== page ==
Unblock Downloaded Applications Using PowerShell

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    Anyone who has downloaded applications from the Internet has seen this warning:

    And many probably know you can go into properties and unblock that program:

    However, it’s also possible to find and unblock those files in PowerShell. The “Unblock-File” command will unblock the application even if the [Unblock] button has been removed by Group Policy.

    To find all the files in a folder that are blocked, you can use the

    "Zone.Identifier" stream:
    Get-Item * -Stream "Zone.Identifier" -ErrorAction SilentlyContinue

    And, you can pipe that into select to see only the filenames of the blocked executable files:

    Get-Item * -Stream "Zone.Identifier" -ErrorAction SilentlyContinue | select FileName

    Source: https://docs.microsoft.com/en-us/powershell/module/microsoft.powershell.utility/unblock-file?view=powershell-5.1

    Categories: PowerShell, Scripts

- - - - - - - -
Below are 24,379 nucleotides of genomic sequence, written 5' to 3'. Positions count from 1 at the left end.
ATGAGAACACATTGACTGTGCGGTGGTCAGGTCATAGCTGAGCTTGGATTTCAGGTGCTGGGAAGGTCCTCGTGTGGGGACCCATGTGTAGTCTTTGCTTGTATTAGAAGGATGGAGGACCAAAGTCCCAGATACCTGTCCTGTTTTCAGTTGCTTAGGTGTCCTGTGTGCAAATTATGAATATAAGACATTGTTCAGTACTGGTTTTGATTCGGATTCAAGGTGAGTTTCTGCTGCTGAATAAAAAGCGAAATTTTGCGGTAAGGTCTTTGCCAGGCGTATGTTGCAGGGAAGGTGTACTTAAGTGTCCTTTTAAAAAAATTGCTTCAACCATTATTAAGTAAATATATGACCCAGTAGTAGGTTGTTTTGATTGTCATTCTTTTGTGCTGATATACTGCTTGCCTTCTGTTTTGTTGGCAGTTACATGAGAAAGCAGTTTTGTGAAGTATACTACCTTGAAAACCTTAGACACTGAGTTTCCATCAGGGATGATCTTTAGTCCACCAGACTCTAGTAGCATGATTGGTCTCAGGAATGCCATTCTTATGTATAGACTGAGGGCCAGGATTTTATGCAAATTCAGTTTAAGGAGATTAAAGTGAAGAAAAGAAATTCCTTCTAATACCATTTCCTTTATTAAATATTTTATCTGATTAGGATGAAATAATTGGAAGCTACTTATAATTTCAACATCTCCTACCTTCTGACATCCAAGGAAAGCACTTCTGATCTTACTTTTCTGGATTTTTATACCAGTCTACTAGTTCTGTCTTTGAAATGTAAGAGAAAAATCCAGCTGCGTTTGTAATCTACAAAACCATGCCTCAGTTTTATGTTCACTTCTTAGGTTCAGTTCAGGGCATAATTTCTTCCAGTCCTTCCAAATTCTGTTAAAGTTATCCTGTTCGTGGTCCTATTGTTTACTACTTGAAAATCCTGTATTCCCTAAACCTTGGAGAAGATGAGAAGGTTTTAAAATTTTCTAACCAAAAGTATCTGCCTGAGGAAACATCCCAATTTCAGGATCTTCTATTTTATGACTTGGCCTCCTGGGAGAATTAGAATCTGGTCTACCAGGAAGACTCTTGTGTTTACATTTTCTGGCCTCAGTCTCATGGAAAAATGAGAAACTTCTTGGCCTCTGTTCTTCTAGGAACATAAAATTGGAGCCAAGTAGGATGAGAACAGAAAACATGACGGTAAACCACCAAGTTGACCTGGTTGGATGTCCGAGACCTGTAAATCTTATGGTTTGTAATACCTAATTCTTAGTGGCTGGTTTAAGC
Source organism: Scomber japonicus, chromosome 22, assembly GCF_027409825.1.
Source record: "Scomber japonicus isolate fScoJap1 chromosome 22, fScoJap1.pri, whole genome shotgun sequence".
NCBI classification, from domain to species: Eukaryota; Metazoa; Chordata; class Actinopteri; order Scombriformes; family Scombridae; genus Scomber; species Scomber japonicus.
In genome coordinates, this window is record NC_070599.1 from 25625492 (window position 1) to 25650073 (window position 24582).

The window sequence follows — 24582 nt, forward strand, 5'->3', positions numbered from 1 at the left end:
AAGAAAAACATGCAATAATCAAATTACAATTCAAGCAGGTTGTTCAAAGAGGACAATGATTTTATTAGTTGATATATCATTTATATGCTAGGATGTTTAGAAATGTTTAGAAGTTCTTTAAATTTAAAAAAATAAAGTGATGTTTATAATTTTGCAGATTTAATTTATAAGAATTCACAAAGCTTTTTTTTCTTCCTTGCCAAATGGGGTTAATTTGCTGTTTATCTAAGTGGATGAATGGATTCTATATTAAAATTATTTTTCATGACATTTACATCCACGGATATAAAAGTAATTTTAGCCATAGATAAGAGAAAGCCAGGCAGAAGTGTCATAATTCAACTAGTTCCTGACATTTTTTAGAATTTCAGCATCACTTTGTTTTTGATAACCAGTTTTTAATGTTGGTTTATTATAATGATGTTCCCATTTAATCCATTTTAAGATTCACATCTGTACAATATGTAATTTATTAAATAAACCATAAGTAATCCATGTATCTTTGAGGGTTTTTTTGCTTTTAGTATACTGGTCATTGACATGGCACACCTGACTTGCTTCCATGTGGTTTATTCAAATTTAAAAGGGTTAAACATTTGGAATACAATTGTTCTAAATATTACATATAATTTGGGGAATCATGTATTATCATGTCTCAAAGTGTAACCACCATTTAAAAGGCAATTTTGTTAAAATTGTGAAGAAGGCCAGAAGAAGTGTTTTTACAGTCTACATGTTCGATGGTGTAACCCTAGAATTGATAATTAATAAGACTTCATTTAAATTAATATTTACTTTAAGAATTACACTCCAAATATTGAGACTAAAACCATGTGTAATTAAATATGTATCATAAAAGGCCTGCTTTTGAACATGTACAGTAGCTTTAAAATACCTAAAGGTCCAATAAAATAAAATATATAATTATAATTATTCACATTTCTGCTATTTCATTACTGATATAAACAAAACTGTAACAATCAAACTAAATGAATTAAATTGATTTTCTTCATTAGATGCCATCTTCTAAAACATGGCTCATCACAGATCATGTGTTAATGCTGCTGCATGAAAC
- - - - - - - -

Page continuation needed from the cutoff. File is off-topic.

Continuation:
List All Files to CSV and Copy to Your Local Machine

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    I recently realized that the backup job I’ve been creating hasn’t been properly deleting the files. Using this script I’m able to find all files in a folder (and it’s subfolders) so I can determine which files should be deleted. Since this is quicker to do on the remote server than my local machine, the last part is to copy the CSV to C:\Temp on my laptop. The date calls are just there as indicators of how long each step takes.

    $today=$(Get-Date -Format u).Substring(0,10).replace("-","") date Get-ChildItem -Path "\\UNCServer\backup\directory\" -Recurse | Select-Object DirectoryName,BaseName, Extension, Length, CreationTime | Export-Csv -Path D:\Install\FileListing_$($today).csv date copy "D:\Install\FileListing_$($today).csv" "\\tsclient\C\Temp\" date
    Categories: PowerShell, Scripts

    Delete Old SQL Server Backups

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    Part of any good backup plan is deleting  the old backups you don’t need anymore. This PowerShell script will find all the full and tLog backups older than 31 days and delete them. Because this is meant to be run as a step in a SQL Agent job, PowerShell will default to a SQL Server context. Starting the script with CD C: will switch that to the file system. Without this line you may get an error that the path cannot be found.

    CD C:
    $backupPath = "C:\Backup\full\User\"
    $tLogPath = "C:\Backup\tLog\"
    
    $limit = (Get-Date).Date.AddDays(-31)
    Get-ChildItem -Path $backupPath | Where-Object { $_.LastWriteTime -lt $limit } | Remove-Item -Force
    Get-ChildItem -Path $tLogPath | Where-Object { $_.LastWriteTime -lt $limit } | Remove-Item -Force
    Categories: PowerShell, Scripts, SQL Server